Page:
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What are the statue of limitations on collecting a judgement in a family law judgement in California?

Los Angeles, CA |

The judgement was made in 1999. My ex-husbands was ordered to pay 1700.00 and 10% annual interest if not paid. He never paid so I recently filed a motion for the judge to total what he owes me. We have a future court date. He hired an attorney and the attorney called me telling me I'm a little to late to collect and that he paid me? My question is am I to late and if not what can I do?

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Attorney answers 3

Posted

Was this for child support or spousal support? Why did you wait this long to seek enforcement? Were any efforts made by you over the last 13 years?

Asker

Posted

No this was for back rent. He was living in my house. Well I got awarded the house and he wouldn't move out. He finally did and that money was for back rent while he was living there and he wasn't suppose to be living there. So this judgement was included in our final divorce. I do not have a good reason. I really didn't know how the whole process worked and finally found out and decided to collect. The reason I decided to try and collect is because I owe him 20,000.00 in back support and I need a total he owes me because I was going support and see if they could deduct the amount he owes me off my back support.. No other efforts were made by me.

Posted

California Family Code Section 291 provides that a money judgment entered under the Family Code, including a Judgment for Child, Family or Spousal Support, is enforceable until paid in full or otherwise satisfied. In an action to enforce a judgment for Child, Family or Spousal Support, the defense of laches may be raised only with respect to a support obligation owed to the state. The 1986 Federal Bradley Amendment also overrides any state Statute of Limitations on Child Support. Some years back (I don't recall when), there was a 10-year Statute of Limitations on enforcement of support obligations, which was subsequently repealed, either by the predecessor of Family Code Section 291, or by Family Code Section 291 itself. As to support arrearages which were 10 years overdue as of the effective date of the repealing statute, there may be a question as to the retroactivity of the repealing statute - if it isn't retroactive, then support obligations that were over 10 years overdue as of the repealing statute's effective date might not be collectible. Section 291's effective date was 2006, so the support obligation which your question addresses should be fully enforceable, in any event. You would best retain an experienced Family Law Attorney to represent you in your enforcement proceedings.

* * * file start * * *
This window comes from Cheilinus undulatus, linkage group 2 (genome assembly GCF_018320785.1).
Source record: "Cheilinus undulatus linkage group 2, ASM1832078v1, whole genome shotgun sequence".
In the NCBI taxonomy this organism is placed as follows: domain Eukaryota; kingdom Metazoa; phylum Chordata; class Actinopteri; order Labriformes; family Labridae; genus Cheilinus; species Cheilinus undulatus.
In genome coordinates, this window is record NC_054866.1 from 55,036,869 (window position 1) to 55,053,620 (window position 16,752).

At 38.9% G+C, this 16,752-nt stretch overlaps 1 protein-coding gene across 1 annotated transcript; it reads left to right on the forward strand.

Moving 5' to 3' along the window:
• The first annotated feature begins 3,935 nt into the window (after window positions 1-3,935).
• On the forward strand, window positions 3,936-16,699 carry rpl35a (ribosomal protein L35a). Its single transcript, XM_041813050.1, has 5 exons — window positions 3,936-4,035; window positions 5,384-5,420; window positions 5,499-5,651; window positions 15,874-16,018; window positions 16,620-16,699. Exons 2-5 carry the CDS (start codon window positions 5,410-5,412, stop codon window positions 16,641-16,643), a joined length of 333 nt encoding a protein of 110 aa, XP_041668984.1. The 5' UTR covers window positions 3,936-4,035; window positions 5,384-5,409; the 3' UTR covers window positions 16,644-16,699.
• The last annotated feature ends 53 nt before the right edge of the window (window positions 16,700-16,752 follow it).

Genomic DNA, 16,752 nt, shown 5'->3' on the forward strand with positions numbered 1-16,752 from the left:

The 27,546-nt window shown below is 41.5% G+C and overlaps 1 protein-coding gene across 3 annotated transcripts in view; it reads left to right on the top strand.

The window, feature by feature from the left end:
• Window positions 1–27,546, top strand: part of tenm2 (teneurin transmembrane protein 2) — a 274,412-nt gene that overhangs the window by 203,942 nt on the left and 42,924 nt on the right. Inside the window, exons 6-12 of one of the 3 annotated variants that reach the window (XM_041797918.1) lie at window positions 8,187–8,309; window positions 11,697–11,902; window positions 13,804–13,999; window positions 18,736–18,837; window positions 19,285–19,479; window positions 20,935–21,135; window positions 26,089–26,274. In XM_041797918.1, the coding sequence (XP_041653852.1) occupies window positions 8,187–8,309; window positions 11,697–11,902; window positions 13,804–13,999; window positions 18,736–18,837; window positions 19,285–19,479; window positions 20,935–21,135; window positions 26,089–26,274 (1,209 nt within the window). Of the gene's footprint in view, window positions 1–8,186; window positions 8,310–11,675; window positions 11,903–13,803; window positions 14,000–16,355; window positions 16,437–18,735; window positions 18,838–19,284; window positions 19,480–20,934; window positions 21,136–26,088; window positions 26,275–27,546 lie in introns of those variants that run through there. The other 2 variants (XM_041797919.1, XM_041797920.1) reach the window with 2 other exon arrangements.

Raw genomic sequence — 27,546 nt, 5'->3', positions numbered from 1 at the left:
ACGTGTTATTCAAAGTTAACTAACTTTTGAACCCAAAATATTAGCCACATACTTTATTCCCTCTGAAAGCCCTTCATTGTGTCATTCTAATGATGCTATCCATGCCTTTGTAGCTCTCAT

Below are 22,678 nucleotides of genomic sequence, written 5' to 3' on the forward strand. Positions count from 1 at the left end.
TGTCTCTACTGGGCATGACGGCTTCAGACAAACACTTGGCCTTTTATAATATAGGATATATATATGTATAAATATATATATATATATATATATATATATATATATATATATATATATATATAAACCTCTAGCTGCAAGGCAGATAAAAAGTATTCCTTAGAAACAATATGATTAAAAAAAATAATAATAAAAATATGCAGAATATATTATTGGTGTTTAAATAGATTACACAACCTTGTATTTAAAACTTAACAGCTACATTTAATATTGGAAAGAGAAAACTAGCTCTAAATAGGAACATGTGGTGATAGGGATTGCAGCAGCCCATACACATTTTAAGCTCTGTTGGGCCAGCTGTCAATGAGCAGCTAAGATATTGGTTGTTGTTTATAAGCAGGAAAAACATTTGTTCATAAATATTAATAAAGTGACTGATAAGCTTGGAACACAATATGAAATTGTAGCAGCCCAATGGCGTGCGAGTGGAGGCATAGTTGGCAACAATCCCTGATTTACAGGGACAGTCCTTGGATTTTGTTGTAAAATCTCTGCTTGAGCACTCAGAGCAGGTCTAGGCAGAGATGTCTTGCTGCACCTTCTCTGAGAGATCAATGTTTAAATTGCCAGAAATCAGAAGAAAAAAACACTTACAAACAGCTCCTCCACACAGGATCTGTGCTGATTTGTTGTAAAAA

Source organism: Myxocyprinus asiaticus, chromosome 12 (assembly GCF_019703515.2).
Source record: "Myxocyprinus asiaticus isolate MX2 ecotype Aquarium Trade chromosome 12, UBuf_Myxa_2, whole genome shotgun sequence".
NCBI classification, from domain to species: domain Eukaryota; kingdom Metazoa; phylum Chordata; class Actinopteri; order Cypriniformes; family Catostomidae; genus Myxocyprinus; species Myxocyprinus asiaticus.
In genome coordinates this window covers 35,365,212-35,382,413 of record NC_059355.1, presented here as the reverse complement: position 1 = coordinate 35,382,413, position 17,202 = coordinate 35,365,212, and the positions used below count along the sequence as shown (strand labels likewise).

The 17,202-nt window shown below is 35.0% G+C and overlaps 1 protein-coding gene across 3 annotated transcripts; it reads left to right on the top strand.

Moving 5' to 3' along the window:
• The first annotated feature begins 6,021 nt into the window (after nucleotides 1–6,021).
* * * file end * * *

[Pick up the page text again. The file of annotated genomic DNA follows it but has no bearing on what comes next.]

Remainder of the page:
Please note that this answer does not constitute legal advice, and should not be relied on, as each situation is fact specific, and it is not possible to evaluate a legal problem without a comprehensive consultation and review of all the facts and court pleadings filed in the case. This answer does not create an attorney-client relationship.

Judith Ann Routledge

Judith Ann Routledge

Posted

As this seems to be a "one-time" payment of $1700, I doubt that it is for support.

Posted

Mr. Conviser is correct-- support judgements now are "evergreen" although some arguments have been made on the issue of "laches." HOWEVER the judge will not " total what he owes me"-- you must do that. Each payment starts to accrue the 10% simple interest as of the day it was not made so it is a fairly complex process assessing what it owed. (IF this was for support.)

if it was $1700 due as a division of community property it is barred by the 10 year statute.

Judith Ann Routledge

Judith Ann Routledge

Posted

FC 291 seems to incorporate more than just support judgments?

Edna Carroll Straus

Edna Carroll Straus

Posted

I stand corrected. Either this has been amended or I was given bad info at that MCLE class!

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